Daniel Senise’s Complex Minimalism

SÃO PAULO, Brazil — The story of the Brazilian art movement Generation 80 is often told as a return to painting: rather than a definitive break with the hegemony of abstraction in its numerous guises (Concrete, Neo-Concrete, New Figuration, and Tropicalia), it is an absorption of abstract styles into a renewed interest in loosely defined figurative painting. Generation 80 artists who immediately come to mind, such as Beatriz Milhazes, Luiz Zerbini, and Leda Catunda, are as indebted to geometric abstraction as they are to expressionism (Zerbini), to textiles as support (Catunda), and to popular and commercial materiality (Milhazes). Recent works by many Generation 80 painters are notable for their often vibrant colors, forceful patterning, and incredible compositional denseness.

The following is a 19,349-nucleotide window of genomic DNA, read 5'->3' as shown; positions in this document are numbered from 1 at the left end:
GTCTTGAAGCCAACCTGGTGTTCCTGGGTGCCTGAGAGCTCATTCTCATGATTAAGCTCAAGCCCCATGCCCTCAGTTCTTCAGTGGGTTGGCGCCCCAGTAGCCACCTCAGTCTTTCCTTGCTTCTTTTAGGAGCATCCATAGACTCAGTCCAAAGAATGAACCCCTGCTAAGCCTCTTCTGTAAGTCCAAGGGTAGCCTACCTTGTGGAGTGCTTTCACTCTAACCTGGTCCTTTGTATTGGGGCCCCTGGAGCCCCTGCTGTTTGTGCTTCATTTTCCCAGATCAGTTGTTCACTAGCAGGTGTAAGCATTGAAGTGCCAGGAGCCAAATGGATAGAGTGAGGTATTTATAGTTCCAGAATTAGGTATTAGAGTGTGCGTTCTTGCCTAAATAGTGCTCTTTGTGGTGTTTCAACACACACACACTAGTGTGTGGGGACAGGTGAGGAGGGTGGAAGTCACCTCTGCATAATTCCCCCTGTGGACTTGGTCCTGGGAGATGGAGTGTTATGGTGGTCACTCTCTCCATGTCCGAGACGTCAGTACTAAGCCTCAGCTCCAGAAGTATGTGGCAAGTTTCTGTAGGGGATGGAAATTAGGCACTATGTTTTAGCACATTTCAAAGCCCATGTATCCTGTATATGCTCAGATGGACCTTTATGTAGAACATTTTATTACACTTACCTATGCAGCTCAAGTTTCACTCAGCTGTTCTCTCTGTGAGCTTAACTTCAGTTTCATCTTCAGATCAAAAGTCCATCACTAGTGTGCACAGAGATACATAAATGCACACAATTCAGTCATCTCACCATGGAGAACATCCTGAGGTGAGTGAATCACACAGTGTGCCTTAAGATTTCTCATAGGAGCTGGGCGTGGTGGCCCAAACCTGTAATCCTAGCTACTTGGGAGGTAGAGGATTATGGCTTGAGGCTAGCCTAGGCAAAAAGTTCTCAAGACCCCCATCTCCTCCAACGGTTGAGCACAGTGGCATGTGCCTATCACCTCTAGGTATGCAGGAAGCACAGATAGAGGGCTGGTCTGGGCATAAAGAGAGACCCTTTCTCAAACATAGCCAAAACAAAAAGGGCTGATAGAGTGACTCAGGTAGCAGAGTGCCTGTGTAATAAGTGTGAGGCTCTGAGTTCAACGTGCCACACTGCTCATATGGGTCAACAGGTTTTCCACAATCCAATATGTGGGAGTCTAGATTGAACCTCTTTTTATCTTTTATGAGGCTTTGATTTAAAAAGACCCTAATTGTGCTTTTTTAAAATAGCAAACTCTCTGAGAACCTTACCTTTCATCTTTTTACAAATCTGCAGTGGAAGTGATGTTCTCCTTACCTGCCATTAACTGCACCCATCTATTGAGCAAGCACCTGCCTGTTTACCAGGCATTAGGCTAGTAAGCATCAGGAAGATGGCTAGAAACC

Daniel Senise’s paintings, by contrast, are grand yet sparse. At first glance, they appear coolly cerebral. One must stand close to the canvas’s surface to observe that, in fact, they are teeming with detail. Not accidentally, my recent experience of Senise’s work, at the Museum of Contemporary Art MAC-USP, in São Paulo, where he’s having a career survey featuring 37 paintings dating from 1992 to 2022, felt like detective work — an association reinforced by Senise’s naming one of his sprawling canvases, a monotopia of wooden detritus and acrylic on canvas, “Detective” (2007).

Featured image: Daniel Senise, “Biografo LXXXIV” (2017)

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